R.P. Mookerjee, J.
1. This appeal is on behalf of the plaintiff a against the decision by the Courts below dismissing the plaintiffs' suit against the defend-ants for ejectment.
2. The principal question in issue in this appeal depends on an interpretation of Section 182, Bengal Tenancy Act and is one of first impression.
3. The plaintiffs are admittedly the owners of premises No. 47/1 now re-numbered 46/1 Barrackpore Trunk Road, covering an area of about 1 1/2 bighas, which had been included upto March 1924, within the municipal limits of Cossipore Chitpore; but from after the passing of the Calcutta Municipal Act, 1923, which came into force an 1st April 1924, it is within the ambit of the Calcutta Corporation. As after service of notice under Section 106, T. P. Act, the defendants had not given up possession, the plaintiff filed the present suit for ejectment There is a further claim for arrears of rent for a certain period upto the date of notice and for damages for use and occupation thereafter. The defence is that the alleged notice had not been served or at any rate it was not sufficient in law. The tenancy is claimed to be governed by the provisions of the Bengal Tenancy Act and in any view the defendants being settled rayats of the adjoining village Nainan they have acquired an occupancy right in the suit land and cannot be ejected.
4. The learned Munsif held that the notice to quit had been duly served and the holding having been leased out for residential use it was not a holding held for agricultural purposes but the defendants being settled rayats of the adjoining village the provisions under Section 182, Bengal Tenancy Act would be attracted. Plaintiffs' prayer for ejectment was accordingly dismissed.
5. On appeal by the plaintiffs the learned Subordinate Judge agreed with the trial Court that the suit land had been leased out for residential purposes and the notice had been duly served He, however, remitted the suit to the trial Court for further investigation as to the applicability of Section 182, Bengal Tenancy Act. The High Court was moved against this order of remand. The direction given by this Court is in the following terms:
'The learned Subordinate Judge will himself take such evidence as the parties think fit to adduce on the question whether the village Nainan is contiguous to the village where the suit land is situate. He will also take such evidence as the plaintiffs seem fit to adduce in rebuttal of the Dakhilas Ex. F series. He will then dispose of the appeal in accordance with law.'
6. Upto this stage the parties were proceeding on the footing that Section 182, Bengal Tenancy Act as amended in 1928, was the one applicable in the present case. When, however, the matter was heard by the learned Subordinate Judge after remand from this Court, it was argued that Section 182, as it stood before the amending Act of 1928, was attracted. This contention was upheld. The defendant tenant was found to have acquired an occupancy right in the suit land as their homestead from before the amended section had come into force. It was also held in the alternative that even if the amended section was applicable the defendants were equally protected. Hence this appeal on behalf of the plaintiffs.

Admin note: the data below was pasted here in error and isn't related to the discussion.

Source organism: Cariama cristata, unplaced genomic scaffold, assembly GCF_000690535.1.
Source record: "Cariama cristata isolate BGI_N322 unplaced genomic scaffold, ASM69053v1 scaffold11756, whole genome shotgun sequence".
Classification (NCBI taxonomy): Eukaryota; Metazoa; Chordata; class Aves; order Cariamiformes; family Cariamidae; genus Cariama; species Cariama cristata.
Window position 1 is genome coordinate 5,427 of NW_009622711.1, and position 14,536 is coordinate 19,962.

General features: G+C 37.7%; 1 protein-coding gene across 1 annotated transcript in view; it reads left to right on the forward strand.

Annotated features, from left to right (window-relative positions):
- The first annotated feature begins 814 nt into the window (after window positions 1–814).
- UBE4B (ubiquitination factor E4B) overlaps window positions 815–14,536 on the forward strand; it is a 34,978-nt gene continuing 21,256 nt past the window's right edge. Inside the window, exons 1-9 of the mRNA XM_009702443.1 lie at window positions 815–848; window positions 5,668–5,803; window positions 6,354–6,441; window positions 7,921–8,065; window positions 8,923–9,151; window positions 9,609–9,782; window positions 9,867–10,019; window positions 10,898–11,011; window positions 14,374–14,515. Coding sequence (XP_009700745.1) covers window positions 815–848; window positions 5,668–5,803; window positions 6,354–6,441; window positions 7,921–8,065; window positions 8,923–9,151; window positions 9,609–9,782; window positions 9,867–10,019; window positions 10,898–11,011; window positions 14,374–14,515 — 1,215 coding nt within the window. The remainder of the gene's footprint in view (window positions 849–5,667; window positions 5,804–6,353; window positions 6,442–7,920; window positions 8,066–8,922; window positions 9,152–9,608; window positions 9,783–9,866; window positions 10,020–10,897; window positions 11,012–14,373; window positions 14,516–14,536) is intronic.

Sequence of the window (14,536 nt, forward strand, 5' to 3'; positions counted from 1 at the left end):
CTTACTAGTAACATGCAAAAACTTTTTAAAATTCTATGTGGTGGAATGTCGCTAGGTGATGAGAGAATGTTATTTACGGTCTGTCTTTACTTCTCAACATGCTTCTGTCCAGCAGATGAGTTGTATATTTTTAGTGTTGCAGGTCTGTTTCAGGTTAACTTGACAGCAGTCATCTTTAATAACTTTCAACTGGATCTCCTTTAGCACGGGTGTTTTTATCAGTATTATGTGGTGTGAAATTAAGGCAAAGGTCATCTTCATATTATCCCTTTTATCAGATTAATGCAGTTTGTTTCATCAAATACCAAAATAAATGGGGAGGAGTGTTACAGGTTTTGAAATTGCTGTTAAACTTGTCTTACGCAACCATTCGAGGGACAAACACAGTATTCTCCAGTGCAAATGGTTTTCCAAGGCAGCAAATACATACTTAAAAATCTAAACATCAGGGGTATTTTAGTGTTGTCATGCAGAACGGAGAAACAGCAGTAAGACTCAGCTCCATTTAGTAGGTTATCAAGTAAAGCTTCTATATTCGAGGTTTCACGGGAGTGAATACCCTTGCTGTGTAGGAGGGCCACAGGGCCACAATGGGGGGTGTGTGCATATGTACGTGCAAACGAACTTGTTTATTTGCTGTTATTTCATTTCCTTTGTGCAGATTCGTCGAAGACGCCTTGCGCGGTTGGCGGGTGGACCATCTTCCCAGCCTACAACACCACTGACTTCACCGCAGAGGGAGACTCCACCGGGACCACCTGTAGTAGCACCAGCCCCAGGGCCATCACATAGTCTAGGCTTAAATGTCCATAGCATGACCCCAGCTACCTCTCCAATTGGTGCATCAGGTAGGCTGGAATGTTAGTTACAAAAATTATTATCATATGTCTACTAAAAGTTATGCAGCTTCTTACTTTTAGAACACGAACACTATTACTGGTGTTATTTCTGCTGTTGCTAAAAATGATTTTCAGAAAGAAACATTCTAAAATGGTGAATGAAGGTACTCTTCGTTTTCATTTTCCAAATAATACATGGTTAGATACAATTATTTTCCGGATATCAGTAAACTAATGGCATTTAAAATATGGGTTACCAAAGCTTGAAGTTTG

7. The first point urged on behalf of the appellants is that even if the line of reasoning adopted by the learned Subordinate Judge be accepted he was wrong in stating that the defendants had acquired an occupancy right before the amended section had come into effect on 2lst February 1929. The dakhilas marked as Ex. F series show that the defendants were tenants in respect of the holding from 1324 B S. 1st of Baisakh 1324 B. S. corresponds to 14th April 1917. Twelve years from this date would not be completed when the amended section took effect on 2lst February 1929. The reasoning adopted by the Subordinate Judge for attracting the old section cannot be supported.
8. Before I deal with the question whether the new point about the applicability of the old section can be urged, I shall first consider whether on the facts found Section 182 as it now stands can be attracted.
9. There can be no question that the land in suit, although now under the jurisdiction of Calcutta Corporation is within the added area and under clause (ii) of Sub-section (3) of Section 1, Bengal Tenancy Act, the provisions of the Bengal Tenancy Act would be attracted unless a notification, withdrawing the operation of the Act is issued. As there has been no such notification, the Bengal Tenancy Act is attracted over the area in question.
10. Section 182, Bengal Tenancy Act, as after amendment in 1928 is in the following terms:
'When a raiyat or an under-raiyat holds his homestead otherwise than as part of his holding within the same village or any village contiguous to that village, his status in respect of his homestead shall be that of a raiyat or an under-raiyat according to the status of the landlord of the homestead, and the incidents of his tenancy of such homestead shall be governed by the provisions of this Act applicable to raiyats or under-raiyats, as the case may be.'
11. If the raiyat has his homestead in the same village in which he has his agricultural holding or in
'any village contiguous to that village the tenant will thereby acquire a status dependant on the status of the landlord of the homestead.'